Newspapers enter murky waters when they try to update news stories as they come in. A recent case backs up my recent argument that media outlets should adopt a Wiki-style log of edits to stories, so that readers know when information has changed.
The New York Daily News ran an article about Jerry Bowens, an ex-cop suspected of killing his girlfriend and wounding another woman who is now on the run from authorities.
The headline states Bowens remains at large : “Dirty ex-cop Jerry Bowens on run after slay: Girlfriend dead, her pal wounded.”
The confusion starts with the lede which says (emphasis mine), “A dirty ex-NYPD drug cop was in police custody Monday morning after he allegedly gunned down his girlfriend and wounded her pal inside a plush Brooklyn condo on Sunday. Jerry Bowens, 43, was considered armed and dangerous by police, who nabbed him before he could hurt someone else or himself.”
Further down the article says, “Cops briefly believed Bowens had bolted to Donofrio’s apartment on 70th St. in Bensonhurst after the shootings and barricaded himself inside…The 5-foot-10, 215-pound Bowens was last seen driving a 2009 Gray Toyota Camry with New York plate EHN5229. He also has a black Hummer and a GMC Denali.”
Which is it? Was he caught or is he on the run? This articles showcases the perils of updating stories without labeling the updates seperately. Of course it’s important to update as new information comes in, but in reporters’ haste to do so, they often lose consistency.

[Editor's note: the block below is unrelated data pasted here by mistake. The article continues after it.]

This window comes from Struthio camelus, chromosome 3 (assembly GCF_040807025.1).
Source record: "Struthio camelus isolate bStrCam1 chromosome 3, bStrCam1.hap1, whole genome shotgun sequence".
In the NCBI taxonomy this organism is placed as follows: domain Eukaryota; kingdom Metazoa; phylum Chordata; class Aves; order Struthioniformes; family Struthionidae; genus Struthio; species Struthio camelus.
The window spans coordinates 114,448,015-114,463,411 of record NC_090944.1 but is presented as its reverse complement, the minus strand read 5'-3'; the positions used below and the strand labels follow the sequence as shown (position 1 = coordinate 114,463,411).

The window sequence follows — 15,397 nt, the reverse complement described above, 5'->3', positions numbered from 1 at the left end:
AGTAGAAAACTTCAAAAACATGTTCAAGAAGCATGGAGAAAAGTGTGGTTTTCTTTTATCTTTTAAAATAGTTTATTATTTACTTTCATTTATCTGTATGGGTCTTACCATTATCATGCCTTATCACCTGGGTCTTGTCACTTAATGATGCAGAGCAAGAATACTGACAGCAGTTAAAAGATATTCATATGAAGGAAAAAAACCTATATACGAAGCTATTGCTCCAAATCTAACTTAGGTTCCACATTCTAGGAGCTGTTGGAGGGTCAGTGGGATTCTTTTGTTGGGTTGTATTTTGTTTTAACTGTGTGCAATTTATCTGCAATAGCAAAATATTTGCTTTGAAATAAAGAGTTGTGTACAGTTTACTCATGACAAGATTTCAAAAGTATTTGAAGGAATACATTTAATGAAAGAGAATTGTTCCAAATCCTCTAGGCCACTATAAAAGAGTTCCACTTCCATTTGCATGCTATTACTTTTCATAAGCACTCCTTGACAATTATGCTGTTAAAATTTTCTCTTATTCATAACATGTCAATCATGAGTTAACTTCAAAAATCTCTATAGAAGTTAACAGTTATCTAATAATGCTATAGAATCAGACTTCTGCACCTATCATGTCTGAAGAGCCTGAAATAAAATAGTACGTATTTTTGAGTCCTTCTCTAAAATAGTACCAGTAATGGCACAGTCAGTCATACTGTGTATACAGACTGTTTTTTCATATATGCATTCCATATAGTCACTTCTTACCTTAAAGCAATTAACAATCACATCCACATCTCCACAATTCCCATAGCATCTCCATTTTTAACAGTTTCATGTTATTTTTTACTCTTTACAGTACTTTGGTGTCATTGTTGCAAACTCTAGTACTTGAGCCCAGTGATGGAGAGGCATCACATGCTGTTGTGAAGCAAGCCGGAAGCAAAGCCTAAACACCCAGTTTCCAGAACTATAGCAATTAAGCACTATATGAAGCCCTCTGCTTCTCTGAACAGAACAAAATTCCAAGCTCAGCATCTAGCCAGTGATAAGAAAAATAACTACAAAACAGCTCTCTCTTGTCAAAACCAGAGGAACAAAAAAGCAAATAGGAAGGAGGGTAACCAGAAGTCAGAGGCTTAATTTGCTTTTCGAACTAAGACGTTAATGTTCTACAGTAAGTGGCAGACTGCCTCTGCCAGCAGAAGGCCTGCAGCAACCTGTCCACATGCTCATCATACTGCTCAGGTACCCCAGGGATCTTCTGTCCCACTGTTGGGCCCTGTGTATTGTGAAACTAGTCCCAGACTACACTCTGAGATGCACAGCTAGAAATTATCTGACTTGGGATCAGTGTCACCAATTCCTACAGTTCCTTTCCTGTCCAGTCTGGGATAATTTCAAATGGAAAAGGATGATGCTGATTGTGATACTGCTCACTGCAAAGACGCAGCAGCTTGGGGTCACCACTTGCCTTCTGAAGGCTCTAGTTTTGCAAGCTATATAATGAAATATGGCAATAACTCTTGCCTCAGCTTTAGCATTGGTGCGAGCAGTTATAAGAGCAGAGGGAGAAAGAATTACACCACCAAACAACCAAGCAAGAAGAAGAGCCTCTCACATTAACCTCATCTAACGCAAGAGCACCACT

I wrote to the reporter from the NY Daily News, Bill Hutchinson. He wrote the original report, which was later updated by other writers. In an email, he said, “I filed earlier pieces for the newspaper and Website at about 1 a.m., when Bowens was still on the loose. Someone else updated the Web piece when Bowens was nabbed at 6 a.m. I’m not sure why the rewrite failed to maintain consistency throughout the narrative. I can only assume the writer was in such a rush to top the Web version with the breaking news, they didn’t have time to check the bottom.”
It is imperative that these updates be made accurately. I have requested that a correction be posted to the article.